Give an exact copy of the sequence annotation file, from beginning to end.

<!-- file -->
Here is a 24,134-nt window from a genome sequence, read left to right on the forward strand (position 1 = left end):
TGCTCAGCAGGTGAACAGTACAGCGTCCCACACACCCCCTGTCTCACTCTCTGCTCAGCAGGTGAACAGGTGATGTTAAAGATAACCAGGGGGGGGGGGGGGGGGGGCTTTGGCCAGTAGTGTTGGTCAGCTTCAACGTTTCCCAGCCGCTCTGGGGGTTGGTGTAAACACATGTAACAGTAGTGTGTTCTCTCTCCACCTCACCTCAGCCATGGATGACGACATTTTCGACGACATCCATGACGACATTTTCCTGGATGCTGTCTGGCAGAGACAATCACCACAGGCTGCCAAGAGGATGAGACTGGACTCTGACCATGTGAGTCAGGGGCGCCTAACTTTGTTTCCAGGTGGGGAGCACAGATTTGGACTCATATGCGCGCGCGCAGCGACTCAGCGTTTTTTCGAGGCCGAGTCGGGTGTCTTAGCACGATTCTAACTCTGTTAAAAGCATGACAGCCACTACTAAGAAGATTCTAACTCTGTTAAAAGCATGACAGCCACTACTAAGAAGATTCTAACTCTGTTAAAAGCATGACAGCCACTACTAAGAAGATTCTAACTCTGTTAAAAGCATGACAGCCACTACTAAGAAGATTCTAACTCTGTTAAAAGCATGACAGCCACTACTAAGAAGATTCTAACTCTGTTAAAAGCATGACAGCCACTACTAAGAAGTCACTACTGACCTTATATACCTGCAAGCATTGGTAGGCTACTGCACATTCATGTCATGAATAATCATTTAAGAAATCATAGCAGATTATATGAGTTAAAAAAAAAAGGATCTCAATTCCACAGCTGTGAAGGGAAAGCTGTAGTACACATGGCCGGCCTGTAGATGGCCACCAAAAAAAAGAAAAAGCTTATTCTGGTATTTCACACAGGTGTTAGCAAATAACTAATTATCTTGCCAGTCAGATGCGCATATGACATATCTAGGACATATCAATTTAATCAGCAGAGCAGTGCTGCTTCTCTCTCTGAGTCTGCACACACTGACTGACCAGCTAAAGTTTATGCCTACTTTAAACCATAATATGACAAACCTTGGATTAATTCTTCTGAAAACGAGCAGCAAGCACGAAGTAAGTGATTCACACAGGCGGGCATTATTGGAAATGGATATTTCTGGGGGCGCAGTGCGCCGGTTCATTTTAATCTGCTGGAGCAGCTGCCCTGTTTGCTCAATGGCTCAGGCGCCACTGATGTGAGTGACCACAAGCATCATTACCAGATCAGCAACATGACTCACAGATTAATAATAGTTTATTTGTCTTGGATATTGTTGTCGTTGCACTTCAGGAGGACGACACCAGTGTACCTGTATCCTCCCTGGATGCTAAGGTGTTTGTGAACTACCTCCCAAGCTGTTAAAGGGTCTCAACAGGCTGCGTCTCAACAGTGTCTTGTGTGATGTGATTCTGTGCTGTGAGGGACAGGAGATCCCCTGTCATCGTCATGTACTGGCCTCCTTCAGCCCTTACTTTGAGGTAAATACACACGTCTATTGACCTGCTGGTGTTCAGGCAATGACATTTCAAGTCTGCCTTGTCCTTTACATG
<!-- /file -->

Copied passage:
Here is a 24,134-nt window from a genome sequence, read left to right on the forward strand (position 1 = left end):
TGCTCAGCAGGTGAACAGTACAGCGTCCCACACACCCCCTGTCTCACTCTCTGCTCAGCAGGTGAACAGGTGATGTTAAAGATAACCAGGGGGGGGGGGGGGGGGGGCTTTGGCCAGTAGTGTTGGTCAGCTTCAACGTTTCCCAGCCGCTCTGGGGGTTGGTGTAAACACATGTAACAGTAGTGTGTTCTCTCTCCACCTCACCTCAGCCATGGATGACGACATTTTCGACGACATCCATGACGACATTTTCCTGGATGCTGTCTGGCAGAGACAATCACCACAGGCTGCCAAGAGGATGAGACTGGACTCTGACCATGTGAGTCAGGGGCGCCTAACTTTGTTTCCAGGTGGGGAGCACAGATTTGGACTCATATGCGCGCGCGCAGCGACTCAGCGTTTTTTCGAGGCCGAGTCGGGTGTCTTAGCACGATTCTAACTCTGTTAAAAGCATGACAGCCACTACTAAGAAGATTCTAACTCTGTTAAAAGCATGACAGCCACTACTAAGAAGATTCTAACTCTGTTAAAAGCATGACAGCCACTACTAAGAAGATTCTAACTCTGTTAAAAGCATGACAGCCACTACTAAGAAGATTCTAACTCTGTTAAAAGCATGACAGCCACTACTAAGAAGATTCTAACTCTGTTAAAAGCATGACAGCCACTACTAAGAAGTCACTACTGACCTTATATACCTGCAAGCATTGGTAGGCTACTGCACATTCATGTCATGAATAATCATTTAAGAAATCATAGCAGATTATATGAGTTAAAAAAAAAAGGATCTCAATTCCACAGCTGTGAAGGGAAAGCTGTAGTACACATGGCCGGCCTGTAGATGGCCACCAAAAAAAAGAAAAAGCTTATTCTGGTATTTCACACAGGTGTTAGCAAATAACTAATTATCTTGCCAGTCAGATGCGCATATGACATATCTAGGACATATCAATTTAATCAGCAGAGCAGTGCTGCTTCTCTCTCTGAGTCTGCACACACTGACTGACCAGCTAAAGTTTATGCCTACTTTAAACCATAATATGACAAACCTTGGATTAATTCTTCTGAAAACGAGCAGCAAGCACGAAGTAAGTGATTCACACAGGCGGGCATTATTGGAAATGGATATTTCTGGGGGCGCAGTGCGCCGGTTCATTTTAATCTGCTGGAGCAGCTGCCCTGTTTGCTCAATGGCTCAGGCGCCACTGATGTGAGTGACCACAAGCATCATTACCAGATCAGCAACATGACTCACAGATTAATAATAGTTTATTTGTCTTGGATATTGTTGTCGTTGCACTTCAGGAGGACGACACCAGTGTACCTGTATCCTCCCTGGATGCTAAGGTGTTTGTGAACTACCTCCCAAGCTGTTAAAGGGTCTCAACAGGCTGCGTCTCAACAGTGTCTTGTGTGATGTGATTCTGTGCTGTGAGGGACAGGAGATCCCCTGTCATCGTCATGTACTGGCCTCCTTCAGCCCTTACTTTGAGGTAAATACACACGTCTATTGACCTGCTGGTGTTCAGGCAATGACATTTCAAGTCTGCCTTGTCCTTTACATG